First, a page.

Before The Light
Would you like to react to this message? Create an account in a few clicks or log in to continue.


'Mortal as I am, I know that I am born for a day. But when I follow at my pleasure the serried multitude of the stars in their circular course, my feet no longer touch the earth.'
 
HomeSearchRegisterLog in

 

 Derrida

Go down 
AuthorMessage
individualized
Tower
Tower
individualized

Posts : 5737
: 6982
Join date : 2011-11-03
Location : The Stars

Derrida Empty
PostSubject: Derrida   Derrida Icon_minitimeSat Apr 29, 2017 4:56 pm

Reading through an essay by Derrida. Some thoughts so far:

1- He operates on the assumption that the greatest depth is the most radical and absolute openness to the Other, to otherness as such. In so far as it is impossible to be "absolutely open to otherness as such" he concludes that not only is philosophy a doomed project but humanity itself is doomed.

2- He follows Levinas apparently in claiming that a philosophy which is "enveloped in its own fundamental conceptions" is a "fantasy" and "a contradiction" that he lays at the feet of the "contradiction" of "formal logic".

3- He traces philosophy back to the Greeks, and proclaims all thought since Greece to be inherently Greek; he does this not in praise of this thought or tradition but rather to bemoan the fact of it, that it has closed us off from radical absolute openness to the Other, and has allowed us to forget the ultimate category of "experience itself"; "Experience itself and that which is most irreducible within experience: the passage and departure toward the other; the other itself as what is most irreducibly other within it: Others."

4- Theorizing (which he uses to include all thought which is not part of his project of a supposed radical absolute openness to otherness as such) is considered "imperial" and unable to shake the "last naivete" of conceiving of "Being as an object".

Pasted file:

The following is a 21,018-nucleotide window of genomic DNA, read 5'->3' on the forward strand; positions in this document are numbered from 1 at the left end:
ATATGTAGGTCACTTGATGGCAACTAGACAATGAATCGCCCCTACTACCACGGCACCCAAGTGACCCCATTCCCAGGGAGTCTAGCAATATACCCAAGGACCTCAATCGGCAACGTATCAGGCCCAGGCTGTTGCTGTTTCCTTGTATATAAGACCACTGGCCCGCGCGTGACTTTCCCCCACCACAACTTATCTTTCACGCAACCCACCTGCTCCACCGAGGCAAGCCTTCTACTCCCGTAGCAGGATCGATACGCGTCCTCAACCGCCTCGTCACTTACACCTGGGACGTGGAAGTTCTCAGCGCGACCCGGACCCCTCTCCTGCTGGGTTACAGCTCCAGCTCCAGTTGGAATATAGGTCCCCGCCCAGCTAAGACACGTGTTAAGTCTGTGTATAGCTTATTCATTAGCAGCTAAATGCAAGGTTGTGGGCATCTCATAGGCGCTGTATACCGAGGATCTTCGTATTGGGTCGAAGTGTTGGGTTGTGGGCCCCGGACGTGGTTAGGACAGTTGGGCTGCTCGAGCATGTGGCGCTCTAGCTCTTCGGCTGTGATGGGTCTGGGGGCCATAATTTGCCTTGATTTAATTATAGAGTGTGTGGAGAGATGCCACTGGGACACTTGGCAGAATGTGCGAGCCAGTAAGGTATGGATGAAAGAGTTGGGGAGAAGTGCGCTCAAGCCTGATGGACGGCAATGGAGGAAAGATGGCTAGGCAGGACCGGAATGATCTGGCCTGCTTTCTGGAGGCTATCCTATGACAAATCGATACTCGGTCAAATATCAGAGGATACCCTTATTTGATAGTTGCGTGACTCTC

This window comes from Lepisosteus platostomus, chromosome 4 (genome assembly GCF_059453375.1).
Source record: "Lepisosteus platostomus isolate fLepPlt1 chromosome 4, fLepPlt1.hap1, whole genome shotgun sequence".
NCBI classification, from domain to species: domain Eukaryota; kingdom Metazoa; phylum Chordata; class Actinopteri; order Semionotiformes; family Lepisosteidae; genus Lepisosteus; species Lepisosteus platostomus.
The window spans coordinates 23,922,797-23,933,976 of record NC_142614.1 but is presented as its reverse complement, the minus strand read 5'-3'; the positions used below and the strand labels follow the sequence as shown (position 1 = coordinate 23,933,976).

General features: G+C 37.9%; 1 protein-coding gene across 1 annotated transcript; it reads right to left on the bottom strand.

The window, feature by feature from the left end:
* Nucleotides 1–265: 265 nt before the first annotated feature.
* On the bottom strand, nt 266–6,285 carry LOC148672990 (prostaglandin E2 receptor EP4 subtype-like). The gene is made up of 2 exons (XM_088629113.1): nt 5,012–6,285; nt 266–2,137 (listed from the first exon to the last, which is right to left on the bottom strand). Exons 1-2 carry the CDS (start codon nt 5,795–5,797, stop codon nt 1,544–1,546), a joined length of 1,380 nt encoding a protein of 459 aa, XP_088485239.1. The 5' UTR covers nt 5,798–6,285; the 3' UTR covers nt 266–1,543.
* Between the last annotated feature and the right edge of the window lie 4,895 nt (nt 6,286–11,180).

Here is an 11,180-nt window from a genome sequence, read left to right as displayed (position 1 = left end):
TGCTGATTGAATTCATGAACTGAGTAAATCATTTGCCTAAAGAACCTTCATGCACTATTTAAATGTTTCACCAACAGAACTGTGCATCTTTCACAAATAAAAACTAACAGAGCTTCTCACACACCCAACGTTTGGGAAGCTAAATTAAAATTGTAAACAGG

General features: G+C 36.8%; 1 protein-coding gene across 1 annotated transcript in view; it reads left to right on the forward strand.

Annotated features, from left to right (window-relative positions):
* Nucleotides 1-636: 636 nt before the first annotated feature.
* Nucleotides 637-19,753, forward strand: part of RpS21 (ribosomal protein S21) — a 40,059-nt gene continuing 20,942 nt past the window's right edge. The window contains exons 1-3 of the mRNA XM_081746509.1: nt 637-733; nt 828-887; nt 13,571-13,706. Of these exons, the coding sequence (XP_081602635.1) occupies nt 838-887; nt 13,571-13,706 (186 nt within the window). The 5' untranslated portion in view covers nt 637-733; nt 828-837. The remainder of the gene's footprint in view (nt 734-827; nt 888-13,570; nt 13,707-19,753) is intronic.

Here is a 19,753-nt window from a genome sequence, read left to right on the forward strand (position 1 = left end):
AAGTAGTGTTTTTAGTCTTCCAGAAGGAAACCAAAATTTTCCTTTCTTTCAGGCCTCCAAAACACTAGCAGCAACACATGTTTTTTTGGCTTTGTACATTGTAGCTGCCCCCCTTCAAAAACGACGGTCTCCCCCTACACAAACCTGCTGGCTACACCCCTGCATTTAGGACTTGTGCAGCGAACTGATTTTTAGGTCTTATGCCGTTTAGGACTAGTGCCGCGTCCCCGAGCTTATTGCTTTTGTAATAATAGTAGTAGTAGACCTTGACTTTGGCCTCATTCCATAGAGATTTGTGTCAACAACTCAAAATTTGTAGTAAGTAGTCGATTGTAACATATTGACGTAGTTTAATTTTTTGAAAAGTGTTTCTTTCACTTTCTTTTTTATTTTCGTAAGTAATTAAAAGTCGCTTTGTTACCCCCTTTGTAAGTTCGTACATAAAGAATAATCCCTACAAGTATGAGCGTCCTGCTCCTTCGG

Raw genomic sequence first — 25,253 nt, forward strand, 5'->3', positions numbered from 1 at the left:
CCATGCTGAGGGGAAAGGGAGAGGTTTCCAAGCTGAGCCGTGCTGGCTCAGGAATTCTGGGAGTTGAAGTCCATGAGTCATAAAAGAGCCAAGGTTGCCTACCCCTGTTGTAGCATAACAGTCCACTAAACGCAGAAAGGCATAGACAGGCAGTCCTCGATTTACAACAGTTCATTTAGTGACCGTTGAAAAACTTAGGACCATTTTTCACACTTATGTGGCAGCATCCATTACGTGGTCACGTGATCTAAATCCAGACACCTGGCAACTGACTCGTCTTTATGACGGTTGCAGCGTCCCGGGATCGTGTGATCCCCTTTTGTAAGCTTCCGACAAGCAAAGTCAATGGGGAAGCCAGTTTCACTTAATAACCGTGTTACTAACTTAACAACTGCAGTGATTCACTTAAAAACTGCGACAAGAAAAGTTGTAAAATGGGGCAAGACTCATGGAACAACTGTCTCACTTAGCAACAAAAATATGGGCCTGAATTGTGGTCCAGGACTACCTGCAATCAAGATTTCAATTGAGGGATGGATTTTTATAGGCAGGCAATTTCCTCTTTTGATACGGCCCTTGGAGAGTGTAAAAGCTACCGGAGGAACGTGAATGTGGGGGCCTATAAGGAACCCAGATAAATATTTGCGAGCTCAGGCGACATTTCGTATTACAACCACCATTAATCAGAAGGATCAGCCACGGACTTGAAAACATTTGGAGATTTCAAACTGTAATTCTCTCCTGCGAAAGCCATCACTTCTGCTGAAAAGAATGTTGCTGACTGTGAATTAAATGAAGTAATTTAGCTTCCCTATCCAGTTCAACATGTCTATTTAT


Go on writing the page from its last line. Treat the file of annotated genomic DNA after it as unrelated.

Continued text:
5- Logos itself is apparently just an arbitrary distinction made between "inside-outside" and "interior-exterior"; "...it is a question simply of revealing beneath this truth, as that which founds it and is dissimulated within it, "a situation which precedes the division of Being into an inside and an outside." However it is also a question of inaugurating, in a way that is to be new, quite new, a metaphysics of radical separation and exteriority."


Yeah. That is about all I can stomach for now.

 

___________
“Be clever, Ariadne! ...
You have little ears; you have my ears:
Put a clever word in them! —
Must one not first hate oneself, in order to love oneself? ...
I am your labyrinth ...”.  -N

“A man is not great if he is not small, and he is not small if he is not great. Concepts flirt with the loss of their significance in the oscillation between ambiguous states, and this is in part the function and purpose of concepts.” -Primer on Meaning


Last edited by Thrasymachus on Sat Apr 29, 2017 4:59 pm; edited 1 time in total
Back to top Go down
individualized
Tower
Tower
individualized

Posts : 5737
: 6982
Join date : 2011-11-03
Location : The Stars

Derrida Empty
PostSubject: Re: Derrida   Derrida Icon_minitimeSat Apr 29, 2017 4:58 pm

The essay in question is called Violence and Metaphysics, chapter 4 in the book Writing and Difference. If I can find a copy of the essay online I will link or paste it here, but so far I have not been able to find one.

 

___________
“Be clever, Ariadne! ...
You have little ears; you have my ears:
Put a clever word in them! —
Must one not first hate oneself, in order to love oneself? ...
I am your labyrinth ...”.  -N

“A man is not great if he is not small, and he is not small if he is not great. Concepts flirt with the loss of their significance in the oscillation between ambiguous states, and this is in part the function and purpose of concepts.” -Primer on Meaning
Back to top Go down
 
Derrida
Back to top 
Page 1 of 1

Permissions in this forum:You cannot reply to topics in this forum
Before The Light :: Sap :: Interpretation-
Jump to: